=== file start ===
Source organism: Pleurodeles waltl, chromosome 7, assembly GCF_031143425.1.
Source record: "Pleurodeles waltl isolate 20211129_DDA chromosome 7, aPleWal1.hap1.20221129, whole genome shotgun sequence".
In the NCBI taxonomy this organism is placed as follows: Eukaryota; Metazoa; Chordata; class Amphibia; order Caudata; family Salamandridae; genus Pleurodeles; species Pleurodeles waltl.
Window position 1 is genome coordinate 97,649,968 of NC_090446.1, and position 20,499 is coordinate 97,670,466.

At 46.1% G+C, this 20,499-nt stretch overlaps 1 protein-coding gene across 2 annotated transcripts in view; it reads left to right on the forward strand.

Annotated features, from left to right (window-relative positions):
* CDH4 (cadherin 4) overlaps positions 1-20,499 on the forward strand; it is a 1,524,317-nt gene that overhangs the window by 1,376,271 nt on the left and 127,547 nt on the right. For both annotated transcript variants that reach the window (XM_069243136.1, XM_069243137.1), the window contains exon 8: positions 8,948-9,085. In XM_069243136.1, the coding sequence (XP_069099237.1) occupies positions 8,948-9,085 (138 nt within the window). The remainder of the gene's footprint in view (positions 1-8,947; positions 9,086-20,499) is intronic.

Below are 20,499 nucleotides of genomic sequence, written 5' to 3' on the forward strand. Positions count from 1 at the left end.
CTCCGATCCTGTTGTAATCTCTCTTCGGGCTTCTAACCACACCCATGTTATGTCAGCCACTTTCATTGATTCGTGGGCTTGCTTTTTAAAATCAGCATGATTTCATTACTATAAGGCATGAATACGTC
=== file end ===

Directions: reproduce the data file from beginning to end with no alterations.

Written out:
Source organism: Pleurodeles waltl, chromosome 7, assembly GCF_031143425.1.
Source record: "Pleurodeles waltl isolate 20211129_DDA chromosome 7, aPleWal1.hap1.20221129, whole genome shotgun sequence".
In the NCBI taxonomy this organism is placed as follows: Eukaryota; Metazoa; Chordata; class Amphibia; order Caudata; family Salamandridae; genus Pleurodeles; species Pleurodeles waltl.
Window position 1 is genome coordinate 97,649,968 of NC_090446.1, and position 20,499 is coordinate 97,670,466.

At 46.1% G+C, this 20,499-nt stretch overlaps 1 protein-coding gene across 2 annotated transcripts in view; it reads left to right on the forward strand.

Annotated features, from left to right (window-relative positions):
* CDH4 (cadherin 4) overlaps positions 1-20,499 on the forward strand; it is a 1,524,317-nt gene that overhangs the window by 1,376,271 nt on the left and 127,547 nt on the right. For both annotated transcript variants that reach the window (XM_069243136.1, XM_069243137.1), the window contains exon 8: positions 8,948-9,085. In XM_069243136.1, the coding sequence (XP_069099237.1) occupies positions 8,948-9,085 (138 nt within the window). The remainder of the gene's footprint in view (positions 1-8,947; positions 9,086-20,499) is intronic.

Below are 20,499 nucleotides of genomic sequence, written 5' to 3' on the forward strand. Positions count from 1 at the left end.
CTCCGATCCTGTTGTAATCTCTCTTCGGGCTTCTAACCACACCCATGTTATGTCAGCCACTTTCATTGATTCGTGGGCTTGCTTTTTAAAATCAGCATGATTTCATTACTATAAGGCATGAATACGTC